Taiwanese Aboard MS Westerdam To Return Home
No Coronavirus Reported In Passenger Screening
Two Taiwanese passengers aboard the Dutch registered MS Westerdam, now docked in Sihanoukville, Cambodia, will be quarantined once they return to Taiwan – as early as this weekend.
The Westerdam has been at sea for much of the last 14 days having left Hong Kong in early February on a two week tour of the region, but has been prevented from docking in four Asian nations, Taiwan (Kaohsiung) included, for fear of spreading the coronavirus (COVID-19)
On Friday morning, the ship disembarked its 1,455 passengers to a welcome by Cambodian Prime Minister Hun Sen after they and 802 crew were screened for the virus. This comes amidst ongoing calls around the region to cancel ocean cruises altogether until the worst of the crisis is over.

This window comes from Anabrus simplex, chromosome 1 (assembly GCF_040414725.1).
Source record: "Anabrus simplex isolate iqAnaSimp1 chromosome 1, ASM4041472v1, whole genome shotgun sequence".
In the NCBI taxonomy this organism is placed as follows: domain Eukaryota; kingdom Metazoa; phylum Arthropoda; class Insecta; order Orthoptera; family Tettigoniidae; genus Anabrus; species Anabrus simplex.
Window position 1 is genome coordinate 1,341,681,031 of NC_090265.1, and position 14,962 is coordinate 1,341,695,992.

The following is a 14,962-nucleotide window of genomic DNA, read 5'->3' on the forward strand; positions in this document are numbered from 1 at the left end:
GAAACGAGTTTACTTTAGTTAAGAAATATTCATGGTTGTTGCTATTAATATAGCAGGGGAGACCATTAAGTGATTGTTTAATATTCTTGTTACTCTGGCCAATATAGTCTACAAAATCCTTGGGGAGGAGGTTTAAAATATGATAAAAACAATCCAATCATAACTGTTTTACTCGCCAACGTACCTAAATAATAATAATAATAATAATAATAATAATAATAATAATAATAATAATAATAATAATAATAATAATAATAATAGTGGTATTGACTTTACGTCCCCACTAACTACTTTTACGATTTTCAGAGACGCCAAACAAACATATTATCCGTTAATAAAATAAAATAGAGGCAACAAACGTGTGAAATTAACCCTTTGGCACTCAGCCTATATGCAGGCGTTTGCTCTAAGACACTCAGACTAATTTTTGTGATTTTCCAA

However, according to Dr. Marc-Alain Widdowson, of the Institute of Tropical Medicine in Antwerp, Belgium, in an interview with Al Jazeera “Cruise Ships are much less of a risk than for example planes for global spread of a virus (because) ships are usually at sea for several days, so this gives times for symptoms to show in people incubating the disease.”
Widdowson did though concede to Al Jazeera that “If someone is very sick on the sea, it is difficult to evacuate, (therefore), a cruise ship is a place for viruses and other microbes to rapidly spread.”
Authorities in Taipei have announced the two Taiwanese citizens from the Westerdam will be welcomed home providing they undergo quarantine and testing at hospital.
A week ago the SuperStar Aquarius was permitted to dock at Keelung in north Taiwan as around 1,600 of the the 1,750 passengers on board were Taiwanese, and all had tested negative for the virus.